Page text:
Pflug to tht abr.
THE OXFORD COMMISSION REPORT.
Oaklands, Dursley, 31st July 1852.
Sin—In my last letter on the Report of the Oxford Cemmission, inserted in your paper of June 26th, there occurred the following passage : " But if we are to have open Fellowships, let them be open ; let examination, and not personal favour or the purposes of party, be the test. Let not a Fellow- ship be thrown open from two counties—to one man. That this is no ground- less fear is shown by the manner in which the Commissioners are net ashamed (in page 203) to refer to a transaction which is best buried in oblivion." The reference, as any one who turned to the passage in the Report must have observed, was to a transaction in Queen's College, where an attempt was made to introduce as Fellow, without examination, a gentleman, not a member of the College, who has since been prominent as an ally of the Com- mission. This was referred to by the Commissioners in a manner which can only be understood as an implied censure on those members of the College who resisted the proposal in question, and was coupled by them with another election in the same College which had nothing in common with it. I am bound in duty to state, that the actual existence in the nomination of the gentleman referred to of any .personal or party purposes has been ex- pressly denied to me by an authority which I most unhesitatingly accept : I therefore most gladly withdraw the imputation to that effect conveyed in my former letter. But in so withdrawing, I am no lees bound in justice to myself to add, that the extraordinary circumstances of the ease itself, com- bined with the use which has since been made of it in different newspapers, and finally by the Commissioners themselves, did altogether constitute prima facie evidence of the existence of such personal or party purposes, amply sufficient to justify any one in entertaining such a belief till it was expressly contradicted by a competent witness. My opinion of the transaction itself, considered as a mode of election, and of the allusion of the Commissioners to it, remains unchanged. Where Fel- lowships are confined to members of the College, the electors may fairly ohoose from their own personal knowledge without resorting to an examina- tion. If candidates from other Colleges are admitted, I cannot understand the propriety of any course but that generally adopted in the University on such occasions,—namely, of throwing the Fellowship open to all qualified per- sons, and testing the merits of the candidates by an examination. Such seems to me the natural way of discovering the most eligible person, and that which ought immediately to follow on once admitting an out-College candi- date. Election by nomination without competition, though the electors may honestly rote for the most competent person they know, does not afford the same facilities for discovering who is really the most competent ; it affords temptations to dishonesty not existing in the other method ; it has, finally, an underhand look, most inconsistent with Liberal and Reforming principles. Of the inconsistency of the Commissioners in implicitly approving a trans- action of such a character, of their bad taste in refeprring at all to one from a consideration of which personal bias could hardly be excluded, I do not see how there can be more than one opinion. It was with no view to rake up bygone disputes in a College with which I am more intimately connected than with any except my own, but simply as a blow at the Commissioners, that I alluded to the matter at all. And with them, considering their misstatements with regard to my own College and my own evidence, I think no one can consider my warfare as other than a defensive one.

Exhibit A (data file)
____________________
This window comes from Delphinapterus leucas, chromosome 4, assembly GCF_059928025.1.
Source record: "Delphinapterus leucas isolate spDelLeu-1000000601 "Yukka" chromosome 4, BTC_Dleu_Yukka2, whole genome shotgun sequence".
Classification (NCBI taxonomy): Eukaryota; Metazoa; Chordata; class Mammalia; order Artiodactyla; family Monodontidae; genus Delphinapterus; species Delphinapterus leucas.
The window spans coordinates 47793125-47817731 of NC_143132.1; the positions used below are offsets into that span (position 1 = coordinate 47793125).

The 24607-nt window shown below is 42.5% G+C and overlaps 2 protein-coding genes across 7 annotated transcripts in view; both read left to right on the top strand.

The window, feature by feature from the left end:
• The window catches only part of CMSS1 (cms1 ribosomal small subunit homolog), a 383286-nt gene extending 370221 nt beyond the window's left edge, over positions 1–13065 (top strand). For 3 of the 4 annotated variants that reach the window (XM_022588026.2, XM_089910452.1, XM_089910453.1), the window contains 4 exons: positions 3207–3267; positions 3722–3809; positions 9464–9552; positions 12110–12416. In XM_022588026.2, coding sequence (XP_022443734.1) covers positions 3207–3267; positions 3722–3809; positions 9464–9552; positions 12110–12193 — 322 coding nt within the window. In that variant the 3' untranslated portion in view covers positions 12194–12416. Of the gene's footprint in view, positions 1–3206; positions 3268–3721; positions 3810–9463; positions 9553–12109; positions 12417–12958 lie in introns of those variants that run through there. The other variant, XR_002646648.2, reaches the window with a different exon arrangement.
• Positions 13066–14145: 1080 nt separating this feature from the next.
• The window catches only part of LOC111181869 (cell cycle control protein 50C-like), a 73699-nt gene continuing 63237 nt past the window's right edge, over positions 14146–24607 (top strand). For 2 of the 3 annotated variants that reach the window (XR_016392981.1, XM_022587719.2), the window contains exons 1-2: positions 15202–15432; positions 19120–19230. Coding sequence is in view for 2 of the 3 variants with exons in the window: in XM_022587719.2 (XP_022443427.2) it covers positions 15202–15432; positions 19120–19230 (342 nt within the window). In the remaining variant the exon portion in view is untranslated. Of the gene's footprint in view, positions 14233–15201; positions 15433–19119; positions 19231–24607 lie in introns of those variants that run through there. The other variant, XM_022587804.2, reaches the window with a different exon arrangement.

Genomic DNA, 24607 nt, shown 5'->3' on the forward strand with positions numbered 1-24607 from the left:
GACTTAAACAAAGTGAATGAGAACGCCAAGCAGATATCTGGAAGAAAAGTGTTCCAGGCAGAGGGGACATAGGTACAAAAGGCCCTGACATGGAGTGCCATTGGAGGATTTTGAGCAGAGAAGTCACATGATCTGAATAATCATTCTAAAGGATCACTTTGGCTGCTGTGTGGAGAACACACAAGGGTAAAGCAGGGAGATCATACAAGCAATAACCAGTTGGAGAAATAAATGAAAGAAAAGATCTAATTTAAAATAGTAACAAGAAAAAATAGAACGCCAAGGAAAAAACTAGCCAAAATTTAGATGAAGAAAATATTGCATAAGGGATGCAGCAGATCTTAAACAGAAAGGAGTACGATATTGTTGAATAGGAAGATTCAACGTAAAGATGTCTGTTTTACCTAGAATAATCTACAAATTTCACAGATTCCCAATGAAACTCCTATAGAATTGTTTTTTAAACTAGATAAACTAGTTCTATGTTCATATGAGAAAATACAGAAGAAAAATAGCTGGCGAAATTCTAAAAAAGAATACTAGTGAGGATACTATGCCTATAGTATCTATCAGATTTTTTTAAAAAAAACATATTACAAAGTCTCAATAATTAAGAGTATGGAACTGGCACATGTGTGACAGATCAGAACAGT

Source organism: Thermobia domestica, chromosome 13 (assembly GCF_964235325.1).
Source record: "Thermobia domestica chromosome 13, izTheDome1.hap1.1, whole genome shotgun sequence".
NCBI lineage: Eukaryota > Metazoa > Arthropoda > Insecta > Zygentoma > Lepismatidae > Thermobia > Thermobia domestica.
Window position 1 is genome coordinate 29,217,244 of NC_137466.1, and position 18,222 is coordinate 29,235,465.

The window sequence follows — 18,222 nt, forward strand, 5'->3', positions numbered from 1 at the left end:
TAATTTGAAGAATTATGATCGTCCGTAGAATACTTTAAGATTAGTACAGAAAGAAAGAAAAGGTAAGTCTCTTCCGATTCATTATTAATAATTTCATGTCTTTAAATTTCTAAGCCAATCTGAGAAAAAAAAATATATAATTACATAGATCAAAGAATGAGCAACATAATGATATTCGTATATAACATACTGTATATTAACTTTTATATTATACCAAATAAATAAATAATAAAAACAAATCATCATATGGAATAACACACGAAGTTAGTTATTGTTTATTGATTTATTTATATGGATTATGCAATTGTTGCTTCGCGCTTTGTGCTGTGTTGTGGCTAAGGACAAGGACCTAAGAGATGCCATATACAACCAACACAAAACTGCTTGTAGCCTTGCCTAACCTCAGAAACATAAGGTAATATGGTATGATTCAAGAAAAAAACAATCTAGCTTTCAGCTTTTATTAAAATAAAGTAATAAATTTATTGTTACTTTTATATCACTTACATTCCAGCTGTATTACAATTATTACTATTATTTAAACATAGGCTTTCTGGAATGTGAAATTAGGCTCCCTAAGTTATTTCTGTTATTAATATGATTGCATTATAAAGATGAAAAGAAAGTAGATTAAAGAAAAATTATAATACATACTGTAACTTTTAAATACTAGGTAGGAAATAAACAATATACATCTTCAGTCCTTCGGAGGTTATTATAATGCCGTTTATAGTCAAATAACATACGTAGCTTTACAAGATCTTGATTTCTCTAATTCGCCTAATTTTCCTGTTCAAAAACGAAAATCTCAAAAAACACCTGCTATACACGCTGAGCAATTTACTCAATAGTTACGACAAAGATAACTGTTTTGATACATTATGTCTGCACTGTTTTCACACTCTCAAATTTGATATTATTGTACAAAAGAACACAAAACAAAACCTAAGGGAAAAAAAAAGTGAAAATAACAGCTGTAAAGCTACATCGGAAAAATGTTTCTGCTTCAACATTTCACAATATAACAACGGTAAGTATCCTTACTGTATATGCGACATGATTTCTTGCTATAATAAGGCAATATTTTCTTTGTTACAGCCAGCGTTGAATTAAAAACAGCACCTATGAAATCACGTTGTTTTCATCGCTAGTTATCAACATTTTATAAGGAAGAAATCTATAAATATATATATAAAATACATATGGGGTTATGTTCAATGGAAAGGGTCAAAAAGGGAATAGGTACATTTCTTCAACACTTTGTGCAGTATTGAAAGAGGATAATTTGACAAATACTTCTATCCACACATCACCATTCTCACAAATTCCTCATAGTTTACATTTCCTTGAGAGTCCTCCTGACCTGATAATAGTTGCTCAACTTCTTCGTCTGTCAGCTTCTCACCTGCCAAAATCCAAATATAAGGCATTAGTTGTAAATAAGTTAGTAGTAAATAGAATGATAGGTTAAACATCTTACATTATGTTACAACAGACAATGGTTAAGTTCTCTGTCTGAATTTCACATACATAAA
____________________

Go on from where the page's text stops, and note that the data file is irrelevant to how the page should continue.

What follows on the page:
One word more, and I have done. The Commissioners begin their account of Trinity College, in pap 236, by saying that they have received no evi- dence from the College, and have not been able to procure a copy of the eta- -tutee. They then give a superficial and not very accurate description of our foundation, from one or two popular works; adding, "Of the statutes we can give no further account." Yet over the page, they "recommend that the oath to observe the statutes be declared illegal, and the President and Fel- lows be released from the obligation to perform duties which are now become obsolete." Now I am curious to know, if they could not obtain a sight of the statutes, how these ingenious gentlemen came to find out that any oath to observe the statutes is taken, or that the President and Fellows are bound to perform any duties which are now become obsolete ? I can only say, that if the Commissioners have described other Colleges and referred to other evidence with no greater accuracy than they have employed where I am best able to test them, not a single statement in their bulky TO.. lume ought to be received on their sole authority.